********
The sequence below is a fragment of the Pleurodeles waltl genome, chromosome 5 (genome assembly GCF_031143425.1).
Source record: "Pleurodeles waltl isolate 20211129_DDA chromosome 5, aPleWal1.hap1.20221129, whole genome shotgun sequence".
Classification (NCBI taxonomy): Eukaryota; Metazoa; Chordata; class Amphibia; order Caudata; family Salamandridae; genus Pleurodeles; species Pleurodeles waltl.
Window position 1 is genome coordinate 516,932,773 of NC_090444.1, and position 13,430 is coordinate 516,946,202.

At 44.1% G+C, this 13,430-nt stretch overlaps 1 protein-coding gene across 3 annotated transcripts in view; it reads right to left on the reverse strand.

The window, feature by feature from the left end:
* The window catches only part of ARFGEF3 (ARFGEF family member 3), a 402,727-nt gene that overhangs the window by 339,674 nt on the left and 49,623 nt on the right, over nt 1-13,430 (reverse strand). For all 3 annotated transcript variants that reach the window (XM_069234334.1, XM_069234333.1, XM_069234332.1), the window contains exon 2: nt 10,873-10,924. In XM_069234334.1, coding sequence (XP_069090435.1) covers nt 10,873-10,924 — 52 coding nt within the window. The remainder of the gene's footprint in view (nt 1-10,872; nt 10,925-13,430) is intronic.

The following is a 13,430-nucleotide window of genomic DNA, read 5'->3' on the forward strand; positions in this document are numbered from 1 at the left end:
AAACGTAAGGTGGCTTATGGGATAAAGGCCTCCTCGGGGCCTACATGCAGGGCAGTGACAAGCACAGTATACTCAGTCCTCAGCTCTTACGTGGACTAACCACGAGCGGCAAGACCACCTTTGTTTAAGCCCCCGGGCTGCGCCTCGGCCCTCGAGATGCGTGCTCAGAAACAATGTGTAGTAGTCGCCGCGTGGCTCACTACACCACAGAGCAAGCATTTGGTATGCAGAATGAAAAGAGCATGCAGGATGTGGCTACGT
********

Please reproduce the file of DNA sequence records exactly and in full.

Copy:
The sequence below is a fragment of the Pleurodeles waltl genome, chromosome 5 (genome assembly GCF_031143425.1).
Source record: "Pleurodeles waltl isolate 20211129_DDA chromosome 5, aPleWal1.hap1.20221129, whole genome shotgun sequence".
Classification (NCBI taxonomy): Eukaryota; Metazoa; Chordata; class Amphibia; order Caudata; family Salamandridae; genus Pleurodeles; species Pleurodeles waltl.
Window position 1 is genome coordinate 516,932,773 of NC_090444.1, and position 13,430 is coordinate 516,946,202.

At 44.1% G+C, this 13,430-nt stretch overlaps 1 protein-coding gene across 3 annotated transcripts in view; it reads right to left on the reverse strand.

The window, feature by feature from the left end:
* The window catches only part of ARFGEF3 (ARFGEF family member 3), a 402,727-nt gene that overhangs the window by 339,674 nt on the left and 49,623 nt on the right, over nt 1-13,430 (reverse strand). For all 3 annotated transcript variants that reach the window (XM_069234334.1, XM_069234333.1, XM_069234332.1), the window contains exon 2: nt 10,873-10,924. In XM_069234334.1, coding sequence (XP_069090435.1) covers nt 10,873-10,924 — 52 coding nt within the window. The remainder of the gene's footprint in view (nt 1-10,872; nt 10,925-13,430) is intronic.

The following is a 13,430-nucleotide window of genomic DNA, read 5'->3' on the forward strand; positions in this document are numbered from 1 at the left end:
AAACGTAAGGTGGCTTATGGGATAAAGGCCTCCTCGGGGCCTACATGCAGGGCAGTGACAAGCACAGTATACTCAGTCCTCAGCTCTTACGTGGACTAACCACGAGCGGCAAGACCACCTTTGTTTAAGCCCCCGGGCTGCGCCTCGGCCCTCGAGATGCGTGCTCAGAAACAATGTGTAGTAGTCGCCGCGTGGCTCACTACACCACAGAGCAAGCATTTGGTATGCAGAATGAAAAGAGCATGCAGGATGTGGCTACGT